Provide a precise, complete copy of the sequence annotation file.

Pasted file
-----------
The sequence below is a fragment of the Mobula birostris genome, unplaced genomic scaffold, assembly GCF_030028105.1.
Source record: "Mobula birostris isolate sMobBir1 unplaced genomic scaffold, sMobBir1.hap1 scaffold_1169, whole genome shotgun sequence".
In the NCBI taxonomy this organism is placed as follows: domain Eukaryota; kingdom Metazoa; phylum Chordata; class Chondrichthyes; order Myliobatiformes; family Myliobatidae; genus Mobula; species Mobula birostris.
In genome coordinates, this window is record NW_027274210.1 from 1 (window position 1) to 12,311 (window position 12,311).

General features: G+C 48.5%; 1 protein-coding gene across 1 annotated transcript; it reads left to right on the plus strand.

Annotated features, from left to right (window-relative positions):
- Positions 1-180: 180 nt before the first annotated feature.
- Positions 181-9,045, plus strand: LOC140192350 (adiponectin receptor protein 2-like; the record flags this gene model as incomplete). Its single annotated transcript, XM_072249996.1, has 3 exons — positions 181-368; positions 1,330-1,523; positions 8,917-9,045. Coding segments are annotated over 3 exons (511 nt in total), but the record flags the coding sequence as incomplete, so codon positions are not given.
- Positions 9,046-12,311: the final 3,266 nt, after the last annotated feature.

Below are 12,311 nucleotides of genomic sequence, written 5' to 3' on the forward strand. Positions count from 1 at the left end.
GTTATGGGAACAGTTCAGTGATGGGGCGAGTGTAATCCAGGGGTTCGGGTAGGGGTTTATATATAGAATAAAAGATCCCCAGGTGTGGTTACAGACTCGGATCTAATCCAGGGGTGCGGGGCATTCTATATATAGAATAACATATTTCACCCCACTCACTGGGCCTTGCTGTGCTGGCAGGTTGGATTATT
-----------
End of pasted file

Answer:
The sequence below is a fragment of the Mobula birostris genome, unplaced genomic scaffold, assembly GCF_030028105.1.
Source record: "Mobula birostris isolate sMobBir1 unplaced genomic scaffold, sMobBir1.hap1 scaffold_1169, whole genome shotgun sequence".
In the NCBI taxonomy this organism is placed as follows: domain Eukaryota; kingdom Metazoa; phylum Chordata; class Chondrichthyes; order Myliobatiformes; family Myliobatidae; genus Mobula; species Mobula birostris.
In genome coordinates, this window is record NW_027274210.1 from 1 (window position 1) to 12,311 (window position 12,311).

General features: G+C 48.5%; 1 protein-coding gene across 1 annotated transcript; it reads left to right on the plus strand.

Annotated features, from left to right (window-relative positions):
- Positions 1-180: 180 nt before the first annotated feature.
- Positions 181-9,045, plus strand: LOC140192350 (adiponectin receptor protein 2-like; the record flags this gene model as incomplete). Its single annotated transcript, XM_072249996.1, has 3 exons — positions 181-368; positions 1,330-1,523; positions 8,917-9,045. Coding segments are annotated over 3 exons (511 nt in total), but the record flags the coding sequence as incomplete, so codon positions are not given.
- Positions 9,046-12,311: the final 3,266 nt, after the last annotated feature.

Below are 12,311 nucleotides of genomic sequence, written 5' to 3' on the forward strand. Positions count from 1 at the left end.
GTTATGGGAACAGTTCAGTGATGGGGCGAGTGTAATCCAGGGGTTCGGGTAGGGGTTTATATATAGAATAAAAGATCCCCAGGTGTGGTTACAGACTCGGATCTAATCCAGGGGTGCGGGGCATTCTATATATAGAATAACATATTTCACCCCACTCACTGGGCCTTGCTGTGCTGGCAGGTTGGATTATT